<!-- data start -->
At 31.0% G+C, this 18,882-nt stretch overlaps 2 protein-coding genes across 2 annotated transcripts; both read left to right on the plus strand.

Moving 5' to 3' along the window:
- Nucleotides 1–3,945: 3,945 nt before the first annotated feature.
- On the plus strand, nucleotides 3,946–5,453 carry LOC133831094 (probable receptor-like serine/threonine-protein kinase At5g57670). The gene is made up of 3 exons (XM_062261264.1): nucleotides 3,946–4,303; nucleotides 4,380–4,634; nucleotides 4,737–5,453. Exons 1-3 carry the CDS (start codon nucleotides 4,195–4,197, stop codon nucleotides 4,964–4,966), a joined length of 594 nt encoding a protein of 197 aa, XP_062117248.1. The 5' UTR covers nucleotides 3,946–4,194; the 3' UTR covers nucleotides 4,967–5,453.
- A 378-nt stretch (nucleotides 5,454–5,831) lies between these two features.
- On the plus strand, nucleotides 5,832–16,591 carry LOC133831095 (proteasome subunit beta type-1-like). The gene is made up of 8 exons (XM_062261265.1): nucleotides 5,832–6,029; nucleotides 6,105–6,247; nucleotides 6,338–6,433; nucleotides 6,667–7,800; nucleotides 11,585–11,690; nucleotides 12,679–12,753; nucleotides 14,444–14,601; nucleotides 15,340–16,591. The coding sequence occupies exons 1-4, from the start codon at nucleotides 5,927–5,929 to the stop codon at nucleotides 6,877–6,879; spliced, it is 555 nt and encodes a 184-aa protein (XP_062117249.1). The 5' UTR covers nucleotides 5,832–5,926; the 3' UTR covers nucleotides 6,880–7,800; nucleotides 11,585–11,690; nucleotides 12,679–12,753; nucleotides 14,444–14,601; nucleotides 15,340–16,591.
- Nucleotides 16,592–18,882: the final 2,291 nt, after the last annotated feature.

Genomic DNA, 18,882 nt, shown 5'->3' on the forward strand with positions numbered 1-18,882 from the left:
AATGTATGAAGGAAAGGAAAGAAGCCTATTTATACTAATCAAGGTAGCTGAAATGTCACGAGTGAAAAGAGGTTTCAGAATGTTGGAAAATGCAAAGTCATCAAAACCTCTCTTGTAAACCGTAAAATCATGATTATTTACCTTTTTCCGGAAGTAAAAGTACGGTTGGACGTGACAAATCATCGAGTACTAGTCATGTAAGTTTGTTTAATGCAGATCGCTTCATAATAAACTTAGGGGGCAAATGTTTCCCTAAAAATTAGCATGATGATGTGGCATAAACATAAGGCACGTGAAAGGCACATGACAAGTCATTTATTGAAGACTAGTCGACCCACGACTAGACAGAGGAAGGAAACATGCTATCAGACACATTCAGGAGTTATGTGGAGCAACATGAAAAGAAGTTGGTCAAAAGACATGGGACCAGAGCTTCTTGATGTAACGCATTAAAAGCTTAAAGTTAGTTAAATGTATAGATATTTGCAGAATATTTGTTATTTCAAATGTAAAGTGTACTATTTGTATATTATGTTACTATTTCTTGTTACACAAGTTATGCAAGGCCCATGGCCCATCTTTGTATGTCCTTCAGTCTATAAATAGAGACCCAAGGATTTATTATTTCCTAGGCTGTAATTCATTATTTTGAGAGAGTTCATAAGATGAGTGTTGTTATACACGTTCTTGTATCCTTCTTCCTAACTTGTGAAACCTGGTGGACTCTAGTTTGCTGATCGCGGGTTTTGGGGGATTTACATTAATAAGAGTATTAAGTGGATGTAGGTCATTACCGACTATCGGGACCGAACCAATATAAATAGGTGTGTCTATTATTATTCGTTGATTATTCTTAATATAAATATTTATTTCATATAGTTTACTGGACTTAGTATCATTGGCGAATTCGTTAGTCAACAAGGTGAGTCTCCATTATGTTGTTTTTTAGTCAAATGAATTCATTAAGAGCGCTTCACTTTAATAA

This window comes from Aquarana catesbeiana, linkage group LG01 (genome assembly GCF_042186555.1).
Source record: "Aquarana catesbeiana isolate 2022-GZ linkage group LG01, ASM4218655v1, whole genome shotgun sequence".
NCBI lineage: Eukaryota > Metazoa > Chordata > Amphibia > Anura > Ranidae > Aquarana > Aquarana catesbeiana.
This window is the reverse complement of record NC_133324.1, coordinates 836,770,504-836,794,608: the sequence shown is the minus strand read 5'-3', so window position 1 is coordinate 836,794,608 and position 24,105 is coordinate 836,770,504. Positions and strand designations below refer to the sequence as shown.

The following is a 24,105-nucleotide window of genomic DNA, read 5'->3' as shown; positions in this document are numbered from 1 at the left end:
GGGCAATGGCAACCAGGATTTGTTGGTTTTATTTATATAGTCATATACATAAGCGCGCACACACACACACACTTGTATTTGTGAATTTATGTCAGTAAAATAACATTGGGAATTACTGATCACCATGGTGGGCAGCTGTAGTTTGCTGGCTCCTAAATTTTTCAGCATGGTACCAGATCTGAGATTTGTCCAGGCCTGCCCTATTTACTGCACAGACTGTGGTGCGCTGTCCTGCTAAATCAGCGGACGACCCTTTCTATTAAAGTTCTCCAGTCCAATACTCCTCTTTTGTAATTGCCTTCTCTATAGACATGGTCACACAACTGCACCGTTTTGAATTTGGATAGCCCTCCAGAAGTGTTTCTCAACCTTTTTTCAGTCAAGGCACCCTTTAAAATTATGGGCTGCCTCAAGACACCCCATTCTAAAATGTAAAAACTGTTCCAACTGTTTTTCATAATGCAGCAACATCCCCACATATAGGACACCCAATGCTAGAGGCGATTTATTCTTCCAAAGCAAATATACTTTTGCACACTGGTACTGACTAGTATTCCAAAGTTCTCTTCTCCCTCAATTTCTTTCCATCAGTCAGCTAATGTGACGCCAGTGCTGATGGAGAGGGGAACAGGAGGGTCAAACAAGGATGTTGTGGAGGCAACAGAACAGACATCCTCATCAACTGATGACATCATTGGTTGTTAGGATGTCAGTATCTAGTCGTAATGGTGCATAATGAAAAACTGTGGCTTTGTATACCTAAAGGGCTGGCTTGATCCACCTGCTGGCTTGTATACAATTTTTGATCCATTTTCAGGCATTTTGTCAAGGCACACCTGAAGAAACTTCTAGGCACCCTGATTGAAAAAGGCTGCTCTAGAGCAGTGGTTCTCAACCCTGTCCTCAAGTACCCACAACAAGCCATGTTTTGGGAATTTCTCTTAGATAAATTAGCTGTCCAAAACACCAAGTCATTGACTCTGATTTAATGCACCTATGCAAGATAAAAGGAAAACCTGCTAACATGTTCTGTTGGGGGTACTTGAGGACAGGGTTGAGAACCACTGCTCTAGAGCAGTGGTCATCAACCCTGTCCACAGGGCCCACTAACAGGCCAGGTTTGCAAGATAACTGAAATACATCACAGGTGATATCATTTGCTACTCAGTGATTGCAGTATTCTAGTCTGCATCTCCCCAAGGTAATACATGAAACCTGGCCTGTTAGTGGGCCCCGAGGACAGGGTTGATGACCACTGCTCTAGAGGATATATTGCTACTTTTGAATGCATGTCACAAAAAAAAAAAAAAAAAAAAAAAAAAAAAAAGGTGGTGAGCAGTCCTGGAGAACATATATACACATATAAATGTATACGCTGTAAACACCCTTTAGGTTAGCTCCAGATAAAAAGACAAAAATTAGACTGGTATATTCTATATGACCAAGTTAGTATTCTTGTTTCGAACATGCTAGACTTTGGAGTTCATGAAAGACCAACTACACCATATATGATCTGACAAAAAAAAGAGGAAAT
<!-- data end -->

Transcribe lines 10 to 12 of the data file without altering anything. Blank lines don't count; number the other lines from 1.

This window comes from Aquarana catesbeiana, linkage group LG01 (genome assembly GCF_042186555.1).
Source record: "Aquarana catesbeiana isolate 2022-GZ linkage group LG01, ASM4218655v1, whole genome shotgun sequence".
NCBI lineage: Eukaryota > Metazoa > Chordata > Amphibia > Anura > Ranidae > Aquarana > Aquarana catesbeiana.